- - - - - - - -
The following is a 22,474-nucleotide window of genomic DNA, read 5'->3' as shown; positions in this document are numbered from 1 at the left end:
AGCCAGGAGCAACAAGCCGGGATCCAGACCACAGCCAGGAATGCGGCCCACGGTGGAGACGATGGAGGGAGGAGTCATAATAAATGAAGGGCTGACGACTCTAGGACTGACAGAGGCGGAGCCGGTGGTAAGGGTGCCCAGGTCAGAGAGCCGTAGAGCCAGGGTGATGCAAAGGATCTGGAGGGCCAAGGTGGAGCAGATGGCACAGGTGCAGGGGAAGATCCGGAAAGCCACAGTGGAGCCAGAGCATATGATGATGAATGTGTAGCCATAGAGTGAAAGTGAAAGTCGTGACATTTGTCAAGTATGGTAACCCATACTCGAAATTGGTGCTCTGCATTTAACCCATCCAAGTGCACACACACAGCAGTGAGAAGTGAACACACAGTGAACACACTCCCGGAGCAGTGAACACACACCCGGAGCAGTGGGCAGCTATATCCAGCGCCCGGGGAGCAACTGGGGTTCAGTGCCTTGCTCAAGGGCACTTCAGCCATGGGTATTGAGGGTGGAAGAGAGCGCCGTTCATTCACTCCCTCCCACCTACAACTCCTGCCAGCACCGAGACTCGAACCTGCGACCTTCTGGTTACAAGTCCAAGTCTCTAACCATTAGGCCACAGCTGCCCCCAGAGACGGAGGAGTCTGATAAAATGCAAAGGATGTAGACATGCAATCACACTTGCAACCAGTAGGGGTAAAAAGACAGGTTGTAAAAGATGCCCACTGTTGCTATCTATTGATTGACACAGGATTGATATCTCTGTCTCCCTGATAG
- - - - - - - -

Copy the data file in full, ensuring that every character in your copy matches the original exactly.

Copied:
The following is a 22,474-nucleotide window of genomic DNA, read 5'->3' as shown; positions in this document are numbered from 1 at the left end:
AGCCAGGAGCAACAAGCCGGGATCCAGACCACAGCCAGGAATGCGGCCCACGGTGGAGACGATGGAGGGAGGAGTCATAATAAATGAAGGGCTGACGACTCTAGGACTGACAGAGGCGGAGCCGGTGGTAAGGGTGCCCAGGTCAGAGAGCCGTAGAGCCAGGGTGATGCAAAGGATCTGGAGGGCCAAGGTGGAGCAGATGGCACAGGTGCAGGGGAAGATCCGGAAAGCCACAGTGGAGCCAGAGCATATGATGATGAATGTGTAGCCATAGAGTGAAAGTGAAAGTCGTGACATTTGTCAAGTATGGTAACCCATACTCGAAATTGGTGCTCTGCATTTAACCCATCCAAGTGCACACACACAGCAGTGAGAAGTGAACACACAGTGAACACACTCCCGGAGCAGTGAACACACACCCGGAGCAGTGGGCAGCTATATCCAGCGCCCGGGGAGCAACTGGGGTTCAGTGCCTTGCTCAAGGGCACTTCAGCCATGGGTATTGAGGGTGGAAGAGAGCGCCGTTCATTCACTCCCTCCCACCTACAACTCCTGCCAGCACCGAGACTCGAACCTGCGACCTTCTGGTTACAAGTCCAAGTCTCTAACCATTAGGCCACAGCTGCCCCCAGAGACGGAGGAGTCTGATAAAATGCAAAGGATGTAGACATGCAATCACACTTGCAACCAGTAGGGGTAAAAAGACAGGTTGTAAAAGATGCCCACTGTTGCTATCTATTGATTGACACAGGATTGATATCTCTGTCTCCCTGATAG